Publications

Economic situation

From this page you can access thematically grouped Analytical Articles published in the Economic Bulletin from 1999, ordered by date of dissemination within each year.

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  • 01/12/2022
    Economic and financial performance of Spanish firms in 2021 and in the first three quarters of 2022 according to the Central Balance sheet data office (899 KB) Álvaro Menéndez and Maristela Mulino

    According to the Central Balance Sheet Data Office integrated database (CBI), 2021 saw a notable recovery in the economic and financial position of most firms, partially reversing the previous year’s COVID-19-related downturn. This improvement was more pronounced in the industries hardest hit by this crisis. Meanwhile, data from the Central Balance Sheet Data Office Quarterly Survey (CBQ), which allow more recent developments to be analysed, reveal that corporate profits for the sample overall continued growing at a brisk pace in the first three quarters of 2022, albeit highly unevenly across sectors. This further bolstered the economic and financial position of most of the firms in the sample. Nonetheless, the data referring only to Q3 show a loss of momentum in corporate profits, reflecting the slowdown in economic activity. This article includes a box analysing recent profit margin developments, using two different approaches. The box concludes that, thanks to the recovery in ordinary profits, the gross value added margin (which measures the proportion of this surplus retained by firms after personnel costs) continued to rise in 2022 for the CBQ overall, to stand at levels similar to the pre-pandemic figures. This is compatible with a slight contraction in the margin on sales, which is calculated as the ratio of gross operating profit to sales and enables analysis of the extent to which firms have been able to pass rising production costs through to their customers.

  • 24/11/2022
    How did the duration of Spain’s furlough schemes affect their efficacy? (343 KB) Mario Izquierdo, Sergio Puente and Iván Auciello

    This article assesses how effective Spain’s furlough schemes were from the start of the COVID-19 crisis in allowing the workers affected to return to work. On average between 2020 and 2021, the absolute probability of workers resuming their activity was high, although the shorter the furlough scheme, the higher the probability: almost 65% for workers who were furloughed for just one quarter, compared with slightly more than 26% for those who were furloughed for three quarters. When compared with workers of identical characteristics who were not furloughed but lost their jobs and became economically inactive or unemployed, the gap is positive, but it also narrows over time. In consequence, the results show that the furlough schemes – especially the shorter ones – were highly effective in the period analysed. However, the longer the furlough schemes lasted, the less effective they tended to be, especially for certain groups, such as younger workers, those with temporary contracts and workers in certain service activities.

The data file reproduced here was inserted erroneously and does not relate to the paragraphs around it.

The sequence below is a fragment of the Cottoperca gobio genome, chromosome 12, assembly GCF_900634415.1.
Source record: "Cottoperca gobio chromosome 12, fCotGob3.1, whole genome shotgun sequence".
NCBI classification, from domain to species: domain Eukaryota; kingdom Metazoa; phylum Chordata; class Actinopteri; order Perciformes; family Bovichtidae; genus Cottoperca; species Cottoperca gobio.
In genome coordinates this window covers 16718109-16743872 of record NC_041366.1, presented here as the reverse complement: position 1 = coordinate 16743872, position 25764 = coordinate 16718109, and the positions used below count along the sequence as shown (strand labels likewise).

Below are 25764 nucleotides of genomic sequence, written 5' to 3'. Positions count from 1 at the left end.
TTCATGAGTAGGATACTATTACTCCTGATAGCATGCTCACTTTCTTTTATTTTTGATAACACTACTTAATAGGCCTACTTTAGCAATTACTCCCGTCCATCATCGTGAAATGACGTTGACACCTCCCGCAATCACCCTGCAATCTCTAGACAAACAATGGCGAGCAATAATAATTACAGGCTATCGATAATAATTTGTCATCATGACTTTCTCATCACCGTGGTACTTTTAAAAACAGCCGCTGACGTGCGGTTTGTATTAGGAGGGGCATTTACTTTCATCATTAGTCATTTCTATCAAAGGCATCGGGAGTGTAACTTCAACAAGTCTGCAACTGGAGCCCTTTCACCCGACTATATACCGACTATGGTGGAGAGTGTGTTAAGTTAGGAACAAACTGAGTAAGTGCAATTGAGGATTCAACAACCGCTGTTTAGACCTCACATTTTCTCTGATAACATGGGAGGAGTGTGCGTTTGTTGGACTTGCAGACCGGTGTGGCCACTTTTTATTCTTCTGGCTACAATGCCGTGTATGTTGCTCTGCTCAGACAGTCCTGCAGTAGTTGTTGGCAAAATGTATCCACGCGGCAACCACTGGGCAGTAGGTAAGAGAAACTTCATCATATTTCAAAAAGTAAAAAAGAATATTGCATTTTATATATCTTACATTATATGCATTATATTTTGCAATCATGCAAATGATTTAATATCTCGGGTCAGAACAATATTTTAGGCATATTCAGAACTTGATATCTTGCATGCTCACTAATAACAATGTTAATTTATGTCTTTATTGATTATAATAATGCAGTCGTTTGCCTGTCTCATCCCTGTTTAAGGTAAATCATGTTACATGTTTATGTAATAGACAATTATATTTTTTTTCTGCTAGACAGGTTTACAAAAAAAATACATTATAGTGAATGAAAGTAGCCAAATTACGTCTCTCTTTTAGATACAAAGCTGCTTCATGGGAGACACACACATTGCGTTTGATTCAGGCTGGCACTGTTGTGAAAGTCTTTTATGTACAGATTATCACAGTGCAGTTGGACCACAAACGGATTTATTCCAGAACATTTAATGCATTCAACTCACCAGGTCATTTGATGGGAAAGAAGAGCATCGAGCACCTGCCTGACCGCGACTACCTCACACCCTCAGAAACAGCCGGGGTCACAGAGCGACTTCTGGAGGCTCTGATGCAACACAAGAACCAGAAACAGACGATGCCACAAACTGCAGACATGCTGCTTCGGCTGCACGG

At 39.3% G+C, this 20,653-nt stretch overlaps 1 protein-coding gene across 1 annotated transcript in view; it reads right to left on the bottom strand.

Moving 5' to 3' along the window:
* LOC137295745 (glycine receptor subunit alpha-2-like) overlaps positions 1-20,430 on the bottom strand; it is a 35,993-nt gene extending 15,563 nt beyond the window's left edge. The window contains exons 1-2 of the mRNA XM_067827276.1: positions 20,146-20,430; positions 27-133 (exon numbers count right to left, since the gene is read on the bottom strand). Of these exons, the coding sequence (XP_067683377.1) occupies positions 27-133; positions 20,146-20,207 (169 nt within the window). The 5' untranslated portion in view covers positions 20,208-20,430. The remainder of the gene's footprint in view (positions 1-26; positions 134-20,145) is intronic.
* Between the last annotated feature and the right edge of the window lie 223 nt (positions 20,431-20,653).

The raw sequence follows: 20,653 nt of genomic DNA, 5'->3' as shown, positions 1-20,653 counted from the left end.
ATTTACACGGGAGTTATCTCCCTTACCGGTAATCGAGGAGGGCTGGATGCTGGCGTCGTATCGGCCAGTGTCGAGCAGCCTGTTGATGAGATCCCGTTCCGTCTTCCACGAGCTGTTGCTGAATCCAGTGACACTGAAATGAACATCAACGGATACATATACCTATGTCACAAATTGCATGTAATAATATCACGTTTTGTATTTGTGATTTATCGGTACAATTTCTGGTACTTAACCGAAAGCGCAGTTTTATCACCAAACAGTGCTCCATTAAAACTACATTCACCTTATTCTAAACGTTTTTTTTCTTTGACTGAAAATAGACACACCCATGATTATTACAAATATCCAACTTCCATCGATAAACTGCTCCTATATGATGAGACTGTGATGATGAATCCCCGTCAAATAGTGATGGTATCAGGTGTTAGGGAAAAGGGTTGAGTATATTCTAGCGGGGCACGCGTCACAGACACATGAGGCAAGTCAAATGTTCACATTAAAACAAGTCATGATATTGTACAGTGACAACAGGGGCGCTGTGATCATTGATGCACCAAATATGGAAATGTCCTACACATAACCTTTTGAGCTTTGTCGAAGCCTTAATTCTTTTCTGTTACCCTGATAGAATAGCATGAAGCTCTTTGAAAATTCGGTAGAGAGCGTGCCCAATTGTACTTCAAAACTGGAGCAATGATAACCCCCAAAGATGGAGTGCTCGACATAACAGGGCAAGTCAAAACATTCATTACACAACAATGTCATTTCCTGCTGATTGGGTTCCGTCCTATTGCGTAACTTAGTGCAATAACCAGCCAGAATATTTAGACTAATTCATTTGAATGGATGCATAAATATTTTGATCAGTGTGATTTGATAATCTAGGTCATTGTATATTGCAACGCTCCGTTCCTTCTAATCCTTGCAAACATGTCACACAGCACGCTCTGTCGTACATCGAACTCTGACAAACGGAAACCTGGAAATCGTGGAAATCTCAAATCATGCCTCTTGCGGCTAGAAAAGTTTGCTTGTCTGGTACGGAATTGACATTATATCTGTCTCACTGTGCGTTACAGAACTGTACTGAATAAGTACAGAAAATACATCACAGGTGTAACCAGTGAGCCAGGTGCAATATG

• 26/09/2022
    Consumer credit crowdfunding platforms in Spain (409 KB) Ricardo Barahona and Roi Barreira

    This article describes the different consumer credit crowdfunding platform models that are currently operating in Spain and analyses their development and their main characteristics by drawing on granular data publicly available from two of the platforms operating in Spain. The article shows that, while the volume of financing granted by this type of platform has grown at a considerable pace in recent years, its share of the total remains very small compared with bank lending figures. The evidence presented also shows that the risk profile of the borrowers who access this financing is significantly higher than that of those borrowing from credit institutions.

  • 22/09/2022
    Results of non-financial corporations to 2022 Q2 (818 KB) Álvaro Menéndez and Maristela Mulino